5. Eicosanoids

Eicosanoids comprise a group of compounds that are formed from the arachidonic fatty acid , which has 20 carbons. These are prostaglandins, thromboxanes and leukotrienes. These compounds participate in the immunological processes, in the coagulation of blood and pain.

6. Sphingolipids

Sphingolipids are a family of complex compounds. Its discoverer, JLW Thudichum, called them that because of the difficulty in studying its structure.

Sphingolipids are important in membranes. The best known are sphingomyelin, ceramides, gangliosides and cerebrosides.

Function of lipids

Lipids and fats have been given a bad reputation, but they are absolutely necessary for the proper functioning of the organism. Its main functions are the following.

The lipids of the diet are used as an energy source. Body fat or adipose tissue is the easiest and most effective way to store energy. A gram of fat produces twice as much energy as a gram of sugar or protein.

Cell structure

One of the functions of lipids is the construction of cell membranes. Typically, the cell membrane is formed by two layers of phospholipids, with the hydrophobic faces touching each other, and the hydrophilic faces facing outward.

The plasma membrane also has cholesterol intercalated among the phospholipids, which gives it more fluidity. Some cells also have sphingolipids and glycolipids in their membranes.

Thermal isolation

The feathers of the birds and the leaves of some plants are covered by wax, which is a lipid that helps them repel water. The animals have under the skin a layer of fat that helps protect them from low external temperatures.

Cell signaling

Phospholipids, in particular phosphatidylinositol, are indispensable molecules in the transmission of signals from the outside of the cell to their interior.

Endocrine function

Sex hormones and corticosteroids are hormones that regulate essential functions of the body and are derived from cholesterol.

Pulmonary surfactant

Pulmonary surfactant is a mixture of lipids, mainly phospholipids, that cover the contact surface of lung cells with air. Its function is to lower the surface tension and prevent the lungs from collapsing when breathing. Babies born prematurely lack this surfactant, so they should be placed in special incubators.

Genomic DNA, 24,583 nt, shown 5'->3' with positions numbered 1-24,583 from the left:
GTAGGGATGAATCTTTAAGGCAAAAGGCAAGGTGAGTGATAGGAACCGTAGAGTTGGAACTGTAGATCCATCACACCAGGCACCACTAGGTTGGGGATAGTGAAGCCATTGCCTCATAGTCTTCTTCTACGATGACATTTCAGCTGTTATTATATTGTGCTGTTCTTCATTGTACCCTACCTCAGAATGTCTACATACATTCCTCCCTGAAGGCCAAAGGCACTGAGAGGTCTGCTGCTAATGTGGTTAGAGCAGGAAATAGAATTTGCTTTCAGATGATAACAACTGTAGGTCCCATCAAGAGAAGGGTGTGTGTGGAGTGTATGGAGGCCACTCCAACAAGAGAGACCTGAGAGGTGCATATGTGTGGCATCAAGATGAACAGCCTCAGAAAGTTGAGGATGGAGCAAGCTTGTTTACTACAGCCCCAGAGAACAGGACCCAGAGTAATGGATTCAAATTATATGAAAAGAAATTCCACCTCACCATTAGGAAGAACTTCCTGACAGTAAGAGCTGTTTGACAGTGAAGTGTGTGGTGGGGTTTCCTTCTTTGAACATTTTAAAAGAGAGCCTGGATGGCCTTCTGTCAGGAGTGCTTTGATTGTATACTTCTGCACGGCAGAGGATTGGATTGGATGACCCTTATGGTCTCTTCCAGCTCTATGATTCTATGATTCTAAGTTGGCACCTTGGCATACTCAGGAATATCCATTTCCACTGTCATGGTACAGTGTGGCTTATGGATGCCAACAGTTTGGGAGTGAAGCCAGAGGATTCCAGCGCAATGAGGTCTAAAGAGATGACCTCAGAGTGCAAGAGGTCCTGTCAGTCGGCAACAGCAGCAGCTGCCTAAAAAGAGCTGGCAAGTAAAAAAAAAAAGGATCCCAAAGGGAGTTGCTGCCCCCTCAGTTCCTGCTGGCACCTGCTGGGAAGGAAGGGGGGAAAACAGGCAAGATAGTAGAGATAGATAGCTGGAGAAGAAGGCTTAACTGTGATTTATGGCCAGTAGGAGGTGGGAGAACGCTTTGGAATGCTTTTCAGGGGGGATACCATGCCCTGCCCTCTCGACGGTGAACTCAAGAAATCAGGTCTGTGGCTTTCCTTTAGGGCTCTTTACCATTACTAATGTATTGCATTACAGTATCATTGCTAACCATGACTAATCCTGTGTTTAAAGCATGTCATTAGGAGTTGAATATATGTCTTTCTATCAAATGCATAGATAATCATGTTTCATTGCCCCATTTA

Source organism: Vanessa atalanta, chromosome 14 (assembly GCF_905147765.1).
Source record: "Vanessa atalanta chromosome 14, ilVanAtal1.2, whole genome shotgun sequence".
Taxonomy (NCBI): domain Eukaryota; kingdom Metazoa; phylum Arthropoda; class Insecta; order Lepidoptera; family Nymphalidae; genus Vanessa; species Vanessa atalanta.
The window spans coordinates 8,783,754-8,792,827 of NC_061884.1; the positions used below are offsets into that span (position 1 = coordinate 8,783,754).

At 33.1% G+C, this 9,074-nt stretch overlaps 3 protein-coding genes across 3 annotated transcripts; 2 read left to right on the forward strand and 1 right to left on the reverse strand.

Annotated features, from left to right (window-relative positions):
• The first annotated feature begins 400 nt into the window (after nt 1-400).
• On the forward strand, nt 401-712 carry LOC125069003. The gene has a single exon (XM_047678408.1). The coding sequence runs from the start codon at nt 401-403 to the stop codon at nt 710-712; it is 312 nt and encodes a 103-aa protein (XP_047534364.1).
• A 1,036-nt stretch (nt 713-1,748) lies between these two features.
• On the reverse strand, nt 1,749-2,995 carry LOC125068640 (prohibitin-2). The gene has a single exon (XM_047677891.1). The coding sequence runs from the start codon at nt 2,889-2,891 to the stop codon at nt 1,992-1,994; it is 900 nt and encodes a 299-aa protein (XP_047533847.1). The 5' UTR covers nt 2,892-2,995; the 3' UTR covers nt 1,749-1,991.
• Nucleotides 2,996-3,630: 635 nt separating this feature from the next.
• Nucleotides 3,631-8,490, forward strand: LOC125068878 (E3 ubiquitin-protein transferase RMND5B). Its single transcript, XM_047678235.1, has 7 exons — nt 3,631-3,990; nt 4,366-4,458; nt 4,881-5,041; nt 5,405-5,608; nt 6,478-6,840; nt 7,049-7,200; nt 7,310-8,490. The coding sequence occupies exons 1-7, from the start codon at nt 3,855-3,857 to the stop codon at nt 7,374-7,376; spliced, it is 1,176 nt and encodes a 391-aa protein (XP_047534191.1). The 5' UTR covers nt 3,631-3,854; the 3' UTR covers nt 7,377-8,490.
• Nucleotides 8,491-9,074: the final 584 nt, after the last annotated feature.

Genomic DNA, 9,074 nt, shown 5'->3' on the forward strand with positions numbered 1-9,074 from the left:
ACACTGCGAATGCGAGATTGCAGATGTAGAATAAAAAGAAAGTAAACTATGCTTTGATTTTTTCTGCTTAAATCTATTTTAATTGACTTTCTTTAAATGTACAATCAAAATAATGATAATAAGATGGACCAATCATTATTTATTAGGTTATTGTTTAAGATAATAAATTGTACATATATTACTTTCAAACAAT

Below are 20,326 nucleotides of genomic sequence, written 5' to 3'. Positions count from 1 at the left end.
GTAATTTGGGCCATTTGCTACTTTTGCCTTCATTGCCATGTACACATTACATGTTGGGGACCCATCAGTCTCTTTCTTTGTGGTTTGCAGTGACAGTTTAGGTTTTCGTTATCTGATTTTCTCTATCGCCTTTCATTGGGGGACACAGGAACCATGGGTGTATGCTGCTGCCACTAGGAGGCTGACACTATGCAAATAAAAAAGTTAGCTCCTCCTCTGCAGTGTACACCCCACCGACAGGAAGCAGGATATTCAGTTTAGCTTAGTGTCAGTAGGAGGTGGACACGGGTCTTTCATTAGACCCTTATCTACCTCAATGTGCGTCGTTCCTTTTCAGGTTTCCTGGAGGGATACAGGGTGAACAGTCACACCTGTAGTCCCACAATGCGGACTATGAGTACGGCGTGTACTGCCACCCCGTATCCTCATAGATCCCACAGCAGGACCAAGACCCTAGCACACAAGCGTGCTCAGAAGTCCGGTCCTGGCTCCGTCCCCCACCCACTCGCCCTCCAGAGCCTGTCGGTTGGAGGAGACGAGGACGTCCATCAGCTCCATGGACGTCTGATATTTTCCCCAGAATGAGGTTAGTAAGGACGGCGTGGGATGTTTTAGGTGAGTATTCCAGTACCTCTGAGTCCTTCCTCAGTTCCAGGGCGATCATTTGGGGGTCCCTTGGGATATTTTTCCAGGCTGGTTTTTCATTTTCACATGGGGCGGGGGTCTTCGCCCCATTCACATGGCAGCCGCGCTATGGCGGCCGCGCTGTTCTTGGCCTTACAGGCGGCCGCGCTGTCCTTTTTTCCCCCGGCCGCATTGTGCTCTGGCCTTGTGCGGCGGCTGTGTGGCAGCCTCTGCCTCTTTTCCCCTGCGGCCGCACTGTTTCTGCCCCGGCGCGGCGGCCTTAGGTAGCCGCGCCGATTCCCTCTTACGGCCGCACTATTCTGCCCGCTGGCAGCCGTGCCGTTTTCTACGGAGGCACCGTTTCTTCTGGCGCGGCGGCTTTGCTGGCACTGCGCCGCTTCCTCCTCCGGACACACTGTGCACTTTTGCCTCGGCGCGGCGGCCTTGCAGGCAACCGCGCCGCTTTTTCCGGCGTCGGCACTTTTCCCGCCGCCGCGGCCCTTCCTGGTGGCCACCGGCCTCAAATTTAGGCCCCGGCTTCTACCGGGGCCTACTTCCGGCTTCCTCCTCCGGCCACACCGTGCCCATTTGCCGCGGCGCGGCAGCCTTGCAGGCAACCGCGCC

Examples of lipids in foods

Lipids are found in the foods we consume in our daily lives. They are in fish, eggs, coconut or oil, as we explain below.

Omega-3 fatty acids

The consumption of omega 3 fatty acids helps prevent cardiovascular diseases. Fish oil is particularly rich in eicosapentaenoic acid (20 carbons with five double bonds) and docosahexaenoic acid (22 carbons with 6 double bonds), both omega 3.

Cholesterol is a very important lipid although it has such a bad reputation. Maintains the fluidity and permeability of biological membranes, in addition to being the precursor of steroid hormones, vitamin D and bile acids and salts.

An adult consumes approximately 0.3 grams of cholesterol per day. The cholesterol in the diet comes mainly from animal sources, such as meat and eggs. Plants, fungi and yeast contain cholesterol-like molecules, called ergosterol and sitosterol, that are not absorbed by the human intestine.

Cholesterol is transported in the blood by lipoproteins. Excess cholesterol builds up in the walls of arteries producing atherosclerosis .

Triglycerides

Triglycerides in the digestive tract are degraded to fatty acids and glycerol, and then absorbed by intestinal cells. There they rearm themselves into triglycerides and pass into the blood in the form of lipoproteins known as chylomicrons .

Lauric acid

Coconut oil is rich in saturated fatty acids, between 45-50% represented by dodecanoic acid (12 carbons) or lauric acid. It is normally used in the manufacture of cosmetics and soaps.